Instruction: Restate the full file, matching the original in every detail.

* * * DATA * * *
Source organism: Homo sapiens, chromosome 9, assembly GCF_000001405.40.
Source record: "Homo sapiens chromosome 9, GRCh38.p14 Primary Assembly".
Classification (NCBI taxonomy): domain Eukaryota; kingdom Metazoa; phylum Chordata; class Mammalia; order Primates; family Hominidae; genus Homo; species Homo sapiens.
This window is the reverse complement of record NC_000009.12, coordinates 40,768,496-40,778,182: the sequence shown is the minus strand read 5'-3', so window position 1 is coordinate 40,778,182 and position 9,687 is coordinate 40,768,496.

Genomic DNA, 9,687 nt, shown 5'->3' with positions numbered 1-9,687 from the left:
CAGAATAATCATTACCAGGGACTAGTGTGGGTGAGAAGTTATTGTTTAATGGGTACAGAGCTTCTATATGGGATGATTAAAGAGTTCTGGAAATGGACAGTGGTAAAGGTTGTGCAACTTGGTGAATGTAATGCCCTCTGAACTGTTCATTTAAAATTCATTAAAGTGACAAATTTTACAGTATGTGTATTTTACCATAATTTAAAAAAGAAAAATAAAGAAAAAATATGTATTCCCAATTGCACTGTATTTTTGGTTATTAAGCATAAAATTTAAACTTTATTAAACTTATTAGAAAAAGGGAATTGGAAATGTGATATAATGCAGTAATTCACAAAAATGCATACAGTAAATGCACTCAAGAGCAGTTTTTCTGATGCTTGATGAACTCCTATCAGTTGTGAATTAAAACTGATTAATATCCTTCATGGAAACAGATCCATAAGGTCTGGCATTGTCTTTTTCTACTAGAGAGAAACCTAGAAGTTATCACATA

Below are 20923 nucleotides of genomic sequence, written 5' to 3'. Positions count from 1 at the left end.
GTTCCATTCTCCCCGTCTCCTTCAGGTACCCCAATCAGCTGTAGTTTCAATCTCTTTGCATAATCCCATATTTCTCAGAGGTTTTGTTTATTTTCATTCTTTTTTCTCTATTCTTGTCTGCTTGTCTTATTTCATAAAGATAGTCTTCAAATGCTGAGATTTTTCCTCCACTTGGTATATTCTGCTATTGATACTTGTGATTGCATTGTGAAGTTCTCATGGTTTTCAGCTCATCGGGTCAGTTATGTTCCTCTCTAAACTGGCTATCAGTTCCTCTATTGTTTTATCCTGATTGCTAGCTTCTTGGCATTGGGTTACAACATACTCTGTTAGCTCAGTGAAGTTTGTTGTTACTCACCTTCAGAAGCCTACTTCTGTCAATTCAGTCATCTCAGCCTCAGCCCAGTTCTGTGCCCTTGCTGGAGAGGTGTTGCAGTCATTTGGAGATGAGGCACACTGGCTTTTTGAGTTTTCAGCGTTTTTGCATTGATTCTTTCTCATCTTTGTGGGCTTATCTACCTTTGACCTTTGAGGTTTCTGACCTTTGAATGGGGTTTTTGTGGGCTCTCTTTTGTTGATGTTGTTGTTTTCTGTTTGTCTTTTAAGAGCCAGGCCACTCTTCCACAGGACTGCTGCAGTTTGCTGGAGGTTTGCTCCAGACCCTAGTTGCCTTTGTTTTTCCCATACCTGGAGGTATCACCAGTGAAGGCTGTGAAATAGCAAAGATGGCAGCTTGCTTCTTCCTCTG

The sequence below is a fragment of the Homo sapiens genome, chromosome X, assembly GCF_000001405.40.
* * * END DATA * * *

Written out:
Source organism: Homo sapiens, chromosome 9, assembly GCF_000001405.40.
Source record: "Homo sapiens chromosome 9, GRCh38.p14 Primary Assembly".
Classification (NCBI taxonomy): domain Eukaryota; kingdom Metazoa; phylum Chordata; class Mammalia; order Primates; family Hominidae; genus Homo; species Homo sapiens.
This window is the reverse complement of record NC_000009.12, coordinates 40,768,496-40,778,182: the sequence shown is the minus strand read 5'-3', so window position 1 is coordinate 40,778,182 and position 9,687 is coordinate 40,768,496.

Genomic DNA, 9,687 nt, shown 5'->3' with positions numbered 1-9,687 from the left:
CAGAATAATCATTACCAGGGACTAGTGTGGGTGAGAAGTTATTGTTTAATGGGTACAGAGCTTCTATATGGGATGATTAAAGAGTTCTGGAAATGGACAGTGGTAAAGGTTGTGCAACTTGGTGAATGTAATGCCCTCTGAACTGTTCATTTAAAATTCATTAAAGTGACAAATTTTACAGTATGTGTATTTTACCATAATTTAAAAAAGAAAAATAAAGAAAAAATATGTATTCCCAATTGCACTGTATTTTTGGTTATTAAGCATAAAATTTAAACTTTATTAAACTTATTAGAAAAAGGGAATTGGAAATGTGATATAATGCAGTAATTCACAAAAATGCATACAGTAAATGCACTCAAGAGCAGTTTTTCTGATGCTTGATGAACTCCTATCAGTTGTGAATTAAAACTGATTAATATCCTTCATGGAAACAGATCCATAAGGTCTGGCATTGTCTTTTTCTACTAGAGAGAAACCTAGAAGTTATCACATA

Below are 20923 nucleotides of genomic sequence, written 5' to 3'. Positions count from 1 at the left end.
GTTCCATTCTCCCCGTCTCCTTCAGGTACCCCAATCAGCTGTAGTTTCAATCTCTTTGCATAATCCCATATTTCTCAGAGGTTTTGTTTATTTTCATTCTTTTTTCTCTATTCTTGTCTGCTTGTCTTATTTCATAAAGATAGTCTTCAAATGCTGAGATTTTTCCTCCACTTGGTATATTCTGCTATTGATACTTGTGATTGCATTGTGAAGTTCTCATGGTTTTCAGCTCATCGGGTCAGTTATGTTCCTCTCTAAACTGGCTATCAGTTCCTCTATTGTTTTATCCTGATTGCTAGCTTCTTGGCATTGGGTTACAACATACTCTGTTAGCTCAGTGAAGTTTGTTGTTACTCACCTTCAGAAGCCTACTTCTGTCAATTCAGTCATCTCAGCCTCAGCCCAGTTCTGTGCCCTTGCTGGAGAGGTGTTGCAGTCATTTGGAGATGAGGCACACTGGCTTTTTGAGTTTTCAGCGTTTTTGCATTGATTCTTTCTCATCTTTGTGGGCTTATCTACCTTTGACCTTTGAGGTTTCTGACCTTTGAATGGGGTTTTTGTGGGCTCTCTTTTGTTGATGTTGTTGTTTTCTGTTTGTCTTTTAAGAGCCAGGCCACTCTTCCACAGGACTGCTGCAGTTTGCTGGAGGTTTGCTCCAGACCCTAGTTGCCTTTGTTTTTCCCATACCTGGAGGTATCACCAGTGAAGGCTGTGAAATAGCAAAGATGGCAGCTTGCTTCTTCCTCTG

The sequence below is a fragment of the Homo sapiens genome, chromosome X, assembly GCF_000001405.40.